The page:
This week I am going to look at a the PhD thesis, Tensorial methods and renormalization in Group Field Theories by Sylvain Carrozza .

The thesis looks at the two main ways of understanding the construction of GFT models. One way stems from the quantization program for quantum gravity, in the form of loop quantum gravity and spin foam models. Here GFTs are generating functionals for spin foam amplitudes, in the same way as quantum field theories are generating functionals for Feynman amplitudes. They complete the definition of spin foam models by assigning canonical weights to the different foams contributing to a same transition between boundary

states i.e. spin networks. See the post

A second route for GFTs is given by discrete approaches to quantum gravity. Starting from matrix models, which allowed us to define random two dimensional surfaces, and so achieve a quantization of two-dimensional quantum gravity. The natural extensions of matrix models are tensor models. From this perspective GFTs appear as enriched tensor models, which allow to the definition of finer notions of discrete quantum geometries such as the emergence of the continuum.

The thesis then looks at recent aspects of GFTs and tensor models, particularly those following the introduction of colored models. The main results and tools include the combinatorial and topological properties of coloured graphs.

The thesis has two main results, the first set of results concerns the so-called 1/N expansion of topological GFT models. This applies to GFTs with cut-off, given by the parameter N, in which a particular scaling of the coupling constant allows them to reach an asymptotic many-particle regime at large N. The second set of results concerns full-fledge renormalization. Tensorial Group Field Theories (TGFTs), are refined versions of the cut-off models with new non trivial propagators. They have a built-in notion of scale, which generates a well-defined renormalization group flow, and gives rise to dynamical versions of the 1/N expansions.

The thesis looks at a renormalizable TGFT based on the group SU(2) in three dimensions, and incorporating the closure constraint of spin foam models. This TGFT can be considered a field theory realization of the original Boulatov model for three-dimensional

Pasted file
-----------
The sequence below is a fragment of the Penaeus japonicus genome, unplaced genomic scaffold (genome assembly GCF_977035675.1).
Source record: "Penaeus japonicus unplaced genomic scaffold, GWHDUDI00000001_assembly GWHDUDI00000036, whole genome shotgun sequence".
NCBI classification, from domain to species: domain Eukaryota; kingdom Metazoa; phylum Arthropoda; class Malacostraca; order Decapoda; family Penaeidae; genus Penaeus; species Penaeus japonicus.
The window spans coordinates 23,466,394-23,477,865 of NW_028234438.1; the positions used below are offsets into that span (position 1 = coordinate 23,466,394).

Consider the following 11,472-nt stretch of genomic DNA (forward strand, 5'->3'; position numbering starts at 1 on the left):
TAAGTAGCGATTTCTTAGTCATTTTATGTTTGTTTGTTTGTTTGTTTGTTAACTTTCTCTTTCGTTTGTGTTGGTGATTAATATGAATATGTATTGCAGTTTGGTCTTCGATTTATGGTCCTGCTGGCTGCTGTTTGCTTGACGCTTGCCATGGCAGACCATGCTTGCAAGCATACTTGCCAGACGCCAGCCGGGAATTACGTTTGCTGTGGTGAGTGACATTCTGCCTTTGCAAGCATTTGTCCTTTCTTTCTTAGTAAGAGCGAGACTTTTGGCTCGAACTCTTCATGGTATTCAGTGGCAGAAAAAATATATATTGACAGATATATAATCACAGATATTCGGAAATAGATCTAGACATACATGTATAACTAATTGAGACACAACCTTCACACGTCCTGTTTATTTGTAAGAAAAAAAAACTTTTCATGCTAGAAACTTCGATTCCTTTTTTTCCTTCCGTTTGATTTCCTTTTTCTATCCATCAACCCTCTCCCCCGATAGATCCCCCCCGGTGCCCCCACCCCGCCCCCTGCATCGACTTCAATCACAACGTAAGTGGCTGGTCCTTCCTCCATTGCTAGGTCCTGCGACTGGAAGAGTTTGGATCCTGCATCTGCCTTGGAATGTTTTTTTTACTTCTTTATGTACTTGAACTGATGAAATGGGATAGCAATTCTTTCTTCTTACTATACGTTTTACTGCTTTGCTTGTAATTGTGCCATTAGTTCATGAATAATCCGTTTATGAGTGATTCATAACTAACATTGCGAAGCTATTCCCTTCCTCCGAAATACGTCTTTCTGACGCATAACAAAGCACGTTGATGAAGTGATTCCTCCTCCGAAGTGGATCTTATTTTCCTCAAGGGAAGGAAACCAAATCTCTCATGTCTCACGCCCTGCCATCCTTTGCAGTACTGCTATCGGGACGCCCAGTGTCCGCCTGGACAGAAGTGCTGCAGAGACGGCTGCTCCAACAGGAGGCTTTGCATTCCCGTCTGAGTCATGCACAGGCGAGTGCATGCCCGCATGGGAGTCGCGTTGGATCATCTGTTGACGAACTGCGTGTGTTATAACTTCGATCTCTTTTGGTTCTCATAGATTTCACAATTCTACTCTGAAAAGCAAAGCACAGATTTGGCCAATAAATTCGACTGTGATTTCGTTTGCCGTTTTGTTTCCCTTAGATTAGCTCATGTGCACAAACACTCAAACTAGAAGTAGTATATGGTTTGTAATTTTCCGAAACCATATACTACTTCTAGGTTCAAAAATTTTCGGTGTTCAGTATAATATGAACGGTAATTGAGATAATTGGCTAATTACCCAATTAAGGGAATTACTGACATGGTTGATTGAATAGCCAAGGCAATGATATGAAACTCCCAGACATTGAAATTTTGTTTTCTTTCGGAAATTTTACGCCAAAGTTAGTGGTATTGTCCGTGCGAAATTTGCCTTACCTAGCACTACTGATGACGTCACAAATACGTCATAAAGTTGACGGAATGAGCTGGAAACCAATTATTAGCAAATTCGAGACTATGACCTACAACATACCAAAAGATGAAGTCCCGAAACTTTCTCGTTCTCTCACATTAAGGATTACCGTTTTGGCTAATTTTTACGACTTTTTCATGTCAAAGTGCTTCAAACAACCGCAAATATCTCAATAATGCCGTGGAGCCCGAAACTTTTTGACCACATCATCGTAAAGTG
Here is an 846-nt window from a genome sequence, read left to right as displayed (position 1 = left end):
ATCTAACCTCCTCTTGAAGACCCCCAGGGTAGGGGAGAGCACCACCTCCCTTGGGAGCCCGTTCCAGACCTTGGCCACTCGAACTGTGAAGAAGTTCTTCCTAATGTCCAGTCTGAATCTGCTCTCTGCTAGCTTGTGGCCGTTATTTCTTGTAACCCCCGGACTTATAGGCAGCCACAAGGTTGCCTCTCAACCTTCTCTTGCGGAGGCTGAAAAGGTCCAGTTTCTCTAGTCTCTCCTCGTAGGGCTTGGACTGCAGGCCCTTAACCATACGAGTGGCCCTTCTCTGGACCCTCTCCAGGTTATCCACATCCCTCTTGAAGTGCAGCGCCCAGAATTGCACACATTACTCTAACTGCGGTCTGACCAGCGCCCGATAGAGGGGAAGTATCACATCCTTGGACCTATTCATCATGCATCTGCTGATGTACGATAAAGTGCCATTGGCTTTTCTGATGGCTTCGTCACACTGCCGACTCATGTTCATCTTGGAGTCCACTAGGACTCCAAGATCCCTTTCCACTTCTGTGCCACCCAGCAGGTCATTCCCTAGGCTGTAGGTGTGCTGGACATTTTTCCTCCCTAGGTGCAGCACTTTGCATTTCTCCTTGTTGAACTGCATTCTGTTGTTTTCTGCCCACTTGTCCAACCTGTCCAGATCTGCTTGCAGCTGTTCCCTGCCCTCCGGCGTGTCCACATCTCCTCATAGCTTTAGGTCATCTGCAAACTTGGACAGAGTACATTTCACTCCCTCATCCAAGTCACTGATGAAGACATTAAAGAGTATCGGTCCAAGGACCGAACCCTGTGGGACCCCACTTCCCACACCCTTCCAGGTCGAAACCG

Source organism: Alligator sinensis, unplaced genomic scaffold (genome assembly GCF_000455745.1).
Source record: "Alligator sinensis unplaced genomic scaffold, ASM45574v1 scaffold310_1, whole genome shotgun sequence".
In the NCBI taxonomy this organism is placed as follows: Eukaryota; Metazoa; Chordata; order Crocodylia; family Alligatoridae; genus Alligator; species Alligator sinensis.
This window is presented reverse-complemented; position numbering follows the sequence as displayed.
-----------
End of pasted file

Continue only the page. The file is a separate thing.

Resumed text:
quantum gravity .

Let’s look at the relationship between the quantum tetrahedron, GFT and the Boulatov model. If the GFT field ϕ is assumed to represent an elementary building block of geometry, then the geometric data should refer to this building block.The Boulatov model generates Ponzano-Regge amplitudes. In its simplicial version, the boundary states of the Ponzano-Regge model are labeled byclosed graphs with three-valent vertices, whose analogue in the field theory formalism are convolutions of the fields ϕ. Following general QFT procedure, we encode the boundary states of the model into functionals of a single scalar field ϕ. Using the Boulatov model as an example ϕ(g1, g2, g3) is to be interpreted as a flat triangle, and the variables gi label its edges. It is the role of the constraint to introduce an SU(2) flat discrete connection at the level of the amplitudes, encoded in the elementary line holonomies hℓ. The natural interpretation of the variable gi is as the holonomy from a reference point inside the triangle, to the center of the edge i. Thanks to the flatness assumption, this holonomy is independent of the path one chooses to compute gi. The constraint encodes the freedom in the choice of reference point. From the discrete geometric perspective, the Boulatov model can therefore naturally be called a second quantization of a flat triangle: the GFT field ϕ is the wave-function of a quantized flat triangle, and the path integral provides an interacting theory for such quantum geometric degrees of freedom.

In four dimensions, the correspondence between group and Lie algebra representation can also be put to use. There, the GFT field represents a quantum tetrahedron, and Lie algebra elements correspond to bivectors associated to its boundary triangles. In addition to the closure constraint – equivalent to the Gauss constraint in group space, additional geometricity conditions have to be imposed to guarantee that the bivectors are built from edge vectors of a geometric tetrahedron. These additional constraints are nothing but the simplicity constraints, and non-commutative δ-functions can be used to implement them.

Related articles

- BritGrav (physicsworld.com)
- Generating functionals for spin foam amplitudesGroup
- field theory as the 2nd quantization of Loop Quantum Gravity